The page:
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The NSA will no longer collect your metadata starting tonight

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Ending an infamous era of Big Brother-esque surveillance, the National Security Agency’s bulk phone surveillance program will officially be discontinued by Sunday, November 29, the Obama administration announced Friday evening.

The program was brought to public attention (and disparagement) by Edward Snowden in 2013; it drew considerable criticism for its vast, largely unknown collection of the metadata of most Americans. And now, the final deadline for the program is timestamped 11:59 p.m. Saturday.

The conclusion of the vast surveillance system comes as the result of the USA Freedom Act, which Congress passed back in June. At the time, the NSA was allotted 18o days to end its controversial practices and find new ways to keep Americans safe (that hopefully don’t include spying on ordinary citizens). Now, the government agency is out of time, and the White House says that it has a less invasive process ready to replace the old program.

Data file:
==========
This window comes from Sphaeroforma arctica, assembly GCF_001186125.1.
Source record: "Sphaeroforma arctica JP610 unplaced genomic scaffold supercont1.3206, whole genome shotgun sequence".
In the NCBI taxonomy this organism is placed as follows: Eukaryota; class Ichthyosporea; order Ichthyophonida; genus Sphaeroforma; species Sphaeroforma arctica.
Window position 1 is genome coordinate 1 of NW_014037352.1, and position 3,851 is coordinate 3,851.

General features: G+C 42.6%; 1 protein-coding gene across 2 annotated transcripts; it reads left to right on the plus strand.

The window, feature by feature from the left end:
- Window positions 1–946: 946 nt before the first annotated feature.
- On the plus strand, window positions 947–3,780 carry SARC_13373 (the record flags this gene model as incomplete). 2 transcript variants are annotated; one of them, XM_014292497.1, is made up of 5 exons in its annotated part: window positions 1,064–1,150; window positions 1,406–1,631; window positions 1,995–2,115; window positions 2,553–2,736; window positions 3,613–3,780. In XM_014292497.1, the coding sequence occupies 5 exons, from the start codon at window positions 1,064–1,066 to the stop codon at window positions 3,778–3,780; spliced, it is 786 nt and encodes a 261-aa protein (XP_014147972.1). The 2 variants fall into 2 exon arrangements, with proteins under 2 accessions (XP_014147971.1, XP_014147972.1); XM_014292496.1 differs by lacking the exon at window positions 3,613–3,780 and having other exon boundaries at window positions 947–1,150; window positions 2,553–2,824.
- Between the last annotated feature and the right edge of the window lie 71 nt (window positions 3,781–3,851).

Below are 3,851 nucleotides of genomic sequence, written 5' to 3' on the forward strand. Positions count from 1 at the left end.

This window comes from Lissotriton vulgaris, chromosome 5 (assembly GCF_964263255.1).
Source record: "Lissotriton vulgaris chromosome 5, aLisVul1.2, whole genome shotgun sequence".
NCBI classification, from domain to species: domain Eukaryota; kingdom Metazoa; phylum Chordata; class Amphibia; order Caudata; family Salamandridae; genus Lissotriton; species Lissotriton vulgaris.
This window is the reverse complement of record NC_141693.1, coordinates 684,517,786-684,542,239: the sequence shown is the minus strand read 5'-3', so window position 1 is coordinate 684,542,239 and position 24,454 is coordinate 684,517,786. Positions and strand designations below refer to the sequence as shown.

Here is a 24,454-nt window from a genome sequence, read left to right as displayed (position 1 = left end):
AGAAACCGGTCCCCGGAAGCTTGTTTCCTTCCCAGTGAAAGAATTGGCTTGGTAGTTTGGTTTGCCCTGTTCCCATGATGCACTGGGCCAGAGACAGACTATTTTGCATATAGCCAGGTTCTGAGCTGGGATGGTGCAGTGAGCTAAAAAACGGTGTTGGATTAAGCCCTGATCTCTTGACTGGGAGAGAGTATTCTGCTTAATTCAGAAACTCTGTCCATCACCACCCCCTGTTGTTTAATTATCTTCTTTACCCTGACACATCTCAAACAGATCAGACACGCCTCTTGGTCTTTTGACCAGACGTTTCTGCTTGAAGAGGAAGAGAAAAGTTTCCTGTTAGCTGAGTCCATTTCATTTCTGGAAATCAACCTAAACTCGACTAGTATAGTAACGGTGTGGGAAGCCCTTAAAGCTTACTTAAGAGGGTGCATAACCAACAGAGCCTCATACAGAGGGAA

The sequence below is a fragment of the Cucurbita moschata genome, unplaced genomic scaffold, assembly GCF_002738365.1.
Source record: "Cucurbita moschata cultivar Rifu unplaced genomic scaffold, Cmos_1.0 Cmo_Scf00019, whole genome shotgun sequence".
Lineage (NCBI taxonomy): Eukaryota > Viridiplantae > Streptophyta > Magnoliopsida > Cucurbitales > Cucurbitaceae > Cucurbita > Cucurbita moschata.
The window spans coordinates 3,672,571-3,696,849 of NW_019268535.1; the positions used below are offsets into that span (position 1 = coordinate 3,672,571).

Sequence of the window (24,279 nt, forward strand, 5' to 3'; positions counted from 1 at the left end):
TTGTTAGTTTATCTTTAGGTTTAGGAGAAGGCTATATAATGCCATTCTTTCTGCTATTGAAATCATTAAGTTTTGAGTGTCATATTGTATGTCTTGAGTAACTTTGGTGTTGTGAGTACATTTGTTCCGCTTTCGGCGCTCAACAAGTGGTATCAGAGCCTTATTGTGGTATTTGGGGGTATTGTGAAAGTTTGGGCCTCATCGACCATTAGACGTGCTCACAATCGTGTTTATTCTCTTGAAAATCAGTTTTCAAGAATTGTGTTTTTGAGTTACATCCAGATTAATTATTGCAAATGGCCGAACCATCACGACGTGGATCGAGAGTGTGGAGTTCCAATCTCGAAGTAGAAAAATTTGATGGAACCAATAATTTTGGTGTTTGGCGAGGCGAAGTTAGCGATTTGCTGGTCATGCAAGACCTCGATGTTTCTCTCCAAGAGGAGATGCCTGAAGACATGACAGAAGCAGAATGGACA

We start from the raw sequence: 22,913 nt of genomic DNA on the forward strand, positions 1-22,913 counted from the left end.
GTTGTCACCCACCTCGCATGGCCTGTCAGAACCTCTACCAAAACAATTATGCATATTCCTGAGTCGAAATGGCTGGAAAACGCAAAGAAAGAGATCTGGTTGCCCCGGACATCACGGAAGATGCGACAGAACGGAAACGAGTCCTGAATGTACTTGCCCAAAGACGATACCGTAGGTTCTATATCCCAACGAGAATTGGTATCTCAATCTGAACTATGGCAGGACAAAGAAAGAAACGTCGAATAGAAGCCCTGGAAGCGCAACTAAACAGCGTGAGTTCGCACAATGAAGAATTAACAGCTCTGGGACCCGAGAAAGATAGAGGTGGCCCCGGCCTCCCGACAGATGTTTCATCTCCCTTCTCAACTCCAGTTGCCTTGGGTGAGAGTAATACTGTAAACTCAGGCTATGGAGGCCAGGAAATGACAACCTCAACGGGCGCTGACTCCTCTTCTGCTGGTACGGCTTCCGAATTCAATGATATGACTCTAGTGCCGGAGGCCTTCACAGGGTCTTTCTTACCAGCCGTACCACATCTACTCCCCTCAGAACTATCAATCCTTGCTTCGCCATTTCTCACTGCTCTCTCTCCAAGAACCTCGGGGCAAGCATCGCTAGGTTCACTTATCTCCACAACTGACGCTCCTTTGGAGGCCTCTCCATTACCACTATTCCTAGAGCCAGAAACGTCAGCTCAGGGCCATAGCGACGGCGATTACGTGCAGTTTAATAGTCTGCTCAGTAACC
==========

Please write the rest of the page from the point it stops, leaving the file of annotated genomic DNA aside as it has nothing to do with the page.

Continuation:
Though it’s been two years since Snowden first brought the surveillance to public attention, the end of the program marks a considerable victory for privacy watchdog groups, who have long lambasted the government for what some considered an abuse of power. Now, should a certain phone number be deemed suspicious by government officials, they must make a specific request to the appropriate telephone company in order to retrieve the data. No longer will the NSA have its own records of this sort of information.

Voicing support for the newly revised version of the program, National Security Council spokesman Ned Price said that the act “struck a reasonable compromise which allows us to continue to protect the country while implementing various reforms.”

Of course, not all members of Congress are pleased with the demise of this data collection. In fact, Majority Leader Mitch McConnell and Republican presidential candidate Senator Marco Rubio hoped to extend the surveillance program through 2017, citing the recent spike in terror attacks and the tragedy in Paris as proof for more security.

But security experts — including James Clapper from the Office of the Director of National Intelligence — seem confident about the next phase of U.S. intelligence. “With the transition period ending, the intelligence community has fulfilled an important presidential commitment,” Clapper said, “that allows national security professionals to retain the capabilities necessary to continue protecting the country, while strengthening the civil liberties protections that the American people cherish.”

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